Today was my first real day of work.
I was on an oncology unit at Mass General. I was incredibly happy when I first arrived, despite the rain that wet my scrubs. Sadly, this happiness was abruptly overturned by the apathy and passiveness that the receptionist gave me. It was as if I approached her with an invisibility cloak. She didn't even glance at me at all. Granted, even a glare would be better. At least I would've known that you acknowledged me. She didn't and the next receptionist took me. It's funny encountering this situation immediately after coming fresh out of orientation where everyone hypes you up about having secured a position at MGH. I really thought their standards were better. Beats me, but no institution is perfect.
My preceptor wasn't there and to make it short, I was arranged with someone new. I'm happy I did - she was seriously something admirable.
My day consisted of hanging one bag of platelets, four bags of blood, a lot of vital signs, and saline and heparin flushes. I had lunch in the Herscot Atrium, a beautiful lobby area with sleek, modern, wooden chairs, open space, greenery, and a view overlooking Boston a bit. I was enjoying my salad with avocado when I noticed that a woman was crying in one of the long chairs, being consoled by someone who could've been her husband. Then the thought flashed in my mind: how many emotions run through this place at one time? Just a second ago, an old man looked delighted reading the newspaper . . and right before that the two women talking in the other chair looked happy and were laughing. And the girl who sat next to me looked really angry. And the nurse behind me on his iPad . . well, you get the point. Things that don't cross your mind too often. It was kind of interesting to think about. A hospital really is a charged place.
After lunch, I still liked my job but I was getting really sleepy. Luckily, my nurse, Christina, treated me to an iced coffee. It's adorable to me how idiosyncratic Coffee Central is to MGH. It's just one of the buzz centers and always has coffee flavors of the day. I tried the chocolate mint mojito, which 'was a little disappointing only because I didn't know where the mojito went. I appreciated it nonetheless.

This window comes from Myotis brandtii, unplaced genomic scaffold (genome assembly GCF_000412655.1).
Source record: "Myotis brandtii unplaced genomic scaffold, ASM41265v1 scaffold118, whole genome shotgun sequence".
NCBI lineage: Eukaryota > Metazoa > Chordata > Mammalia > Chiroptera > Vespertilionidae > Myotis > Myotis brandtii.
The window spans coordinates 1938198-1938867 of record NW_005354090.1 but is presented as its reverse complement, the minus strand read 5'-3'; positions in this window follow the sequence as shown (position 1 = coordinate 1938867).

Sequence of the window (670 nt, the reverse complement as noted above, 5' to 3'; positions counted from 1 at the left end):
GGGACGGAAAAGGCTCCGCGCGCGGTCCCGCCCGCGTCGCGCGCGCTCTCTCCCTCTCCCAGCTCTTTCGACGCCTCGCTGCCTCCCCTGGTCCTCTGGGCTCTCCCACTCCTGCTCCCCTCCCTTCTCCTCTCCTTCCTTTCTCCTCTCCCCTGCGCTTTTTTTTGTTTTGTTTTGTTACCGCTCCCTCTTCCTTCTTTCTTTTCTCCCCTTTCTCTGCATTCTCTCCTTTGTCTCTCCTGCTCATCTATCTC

The best and worst part of the day was saying goodbye to my patients. It's such a beautiful thing to me. The fact that when you first meet these people, not only are they opening up the gates for you to completely care for them. They almost have no choice but to trust you. And when you think about hard-headed, stubborn people who naturally build walls around themselves out of fear of getting hurt, that's saying a lot. Because they have no way to go but trust.
Secondly, not only is the relationship opened up on the premise of trust, but the warming-up period is marginal as you consider that you're trusted to handle and help them through their most vulnerable, intimate moments. I noticed that from the get, during my first clinical rotation at MGH sophomore year on Ellison 16 while giving a man a bed bath. I had just met this man and barely knew his name. Yet hours later, I was in his room, helping him get cleaned up behind the privacy of curtains that did little to hide the shame and helplessness he must have felt getting washed up by two young up-and-coming nurses.
That happened today. Three times. To make matters more intense, these patients were on a floor that, at times, becomes something like a palliative care floor.
I said goodbye to one of my patients and he was a little short of breath and it was hard to hear and understand him. I leaned in closer to hear what he had to say. By the motion of his lips, I made it out to be a "thank you."
Would you look at that. Not that much time left, and he invested what energy he had left in these challenging past few months to tell me that. I felt bad I had used up his energy - he could've used those words for family closeby or something.
Regardless, it was a great day.